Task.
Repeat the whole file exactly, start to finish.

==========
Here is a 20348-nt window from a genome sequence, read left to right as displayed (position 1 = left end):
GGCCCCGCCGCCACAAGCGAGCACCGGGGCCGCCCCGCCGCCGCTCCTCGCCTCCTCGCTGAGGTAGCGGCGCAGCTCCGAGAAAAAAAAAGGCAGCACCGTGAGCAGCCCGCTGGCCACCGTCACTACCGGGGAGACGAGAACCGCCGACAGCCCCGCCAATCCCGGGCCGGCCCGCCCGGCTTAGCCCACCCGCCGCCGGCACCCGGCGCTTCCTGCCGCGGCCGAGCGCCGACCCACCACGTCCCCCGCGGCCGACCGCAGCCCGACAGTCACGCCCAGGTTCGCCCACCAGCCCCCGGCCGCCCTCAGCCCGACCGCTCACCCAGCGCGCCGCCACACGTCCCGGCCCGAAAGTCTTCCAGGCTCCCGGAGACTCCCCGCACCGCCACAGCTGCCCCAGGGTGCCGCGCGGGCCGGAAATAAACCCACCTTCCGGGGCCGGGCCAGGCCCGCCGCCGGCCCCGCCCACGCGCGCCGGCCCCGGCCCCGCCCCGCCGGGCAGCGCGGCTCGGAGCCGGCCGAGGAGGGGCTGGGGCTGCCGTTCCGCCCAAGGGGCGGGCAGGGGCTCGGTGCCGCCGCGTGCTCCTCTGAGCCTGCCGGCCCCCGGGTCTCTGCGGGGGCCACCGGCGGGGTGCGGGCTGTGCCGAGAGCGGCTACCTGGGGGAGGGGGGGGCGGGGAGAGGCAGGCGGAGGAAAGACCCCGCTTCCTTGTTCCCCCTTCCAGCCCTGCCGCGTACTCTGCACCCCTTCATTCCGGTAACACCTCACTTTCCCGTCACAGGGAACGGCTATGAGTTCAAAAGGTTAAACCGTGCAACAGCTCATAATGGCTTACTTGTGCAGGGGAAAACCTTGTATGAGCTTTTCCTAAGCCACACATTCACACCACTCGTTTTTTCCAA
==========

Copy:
Here is a 20348-nt window from a genome sequence, read left to right as displayed (position 1 = left end):
GGCCCCGCCGCCACAAGCGAGCACCGGGGCCGCCCCGCCGCCGCTCCTCGCCTCCTCGCTGAGGTAGCGGCGCAGCTCCGAGAAAAAAAAAGGCAGCACCGTGAGCAGCCCGCTGGCCACCGTCACTACCGGGGAGACGAGAACCGCCGACAGCCCCGCCAATCCCGGGCCGGCCCGCCCGGCTTAGCCCACCCGCCGCCGGCACCCGGCGCTTCCTGCCGCGGCCGAGCGCCGACCCACCACGTCCCCCGCGGCCGACCGCAGCCCGACAGTCACGCCCAGGTTCGCCCACCAGCCCCCGGCCGCCCTCAGCCCGACCGCTCACCCAGCGCGCCGCCACACGTCCCGGCCCGAAAGTCTTCCAGGCTCCCGGAGACTCCCCGCACCGCCACAGCTGCCCCAGGGTGCCGCGCGGGCCGGAAATAAACCCACCTTCCGGGGCCGGGCCAGGCCCGCCGCCGGCCCCGCCCACGCGCGCCGGCCCCGGCCCCGCCCCGCCGGGCAGCGCGGCTCGGAGCCGGCCGAGGAGGGGCTGGGGCTGCCGTTCCGCCCAAGGGGCGGGCAGGGGCTCGGTGCCGCCGCGTGCTCCTCTGAGCCTGCCGGCCCCCGGGTCTCTGCGGGGGCCACCGGCGGGGTGCGGGCTGTGCCGAGAGCGGCTACCTGGGGGAGGGGGGGGCGGGGAGAGGCAGGCGGAGGAAAGACCCCGCTTCCTTGTTCCCCCTTCCAGCCCTGCCGCGTACTCTGCACCCCTTCATTCCGGTAACACCTCACTTTCCCGTCACAGGGAACGGCTATGAGTTCAAAAGGTTAAACCGTGCAACAGCTCATAATGGCTTACTTGTGCAGGGGAAAACCTTGTATGAGCTTTTCCTAAGCCACACATTCACACCACTCGTTTTTTCCAA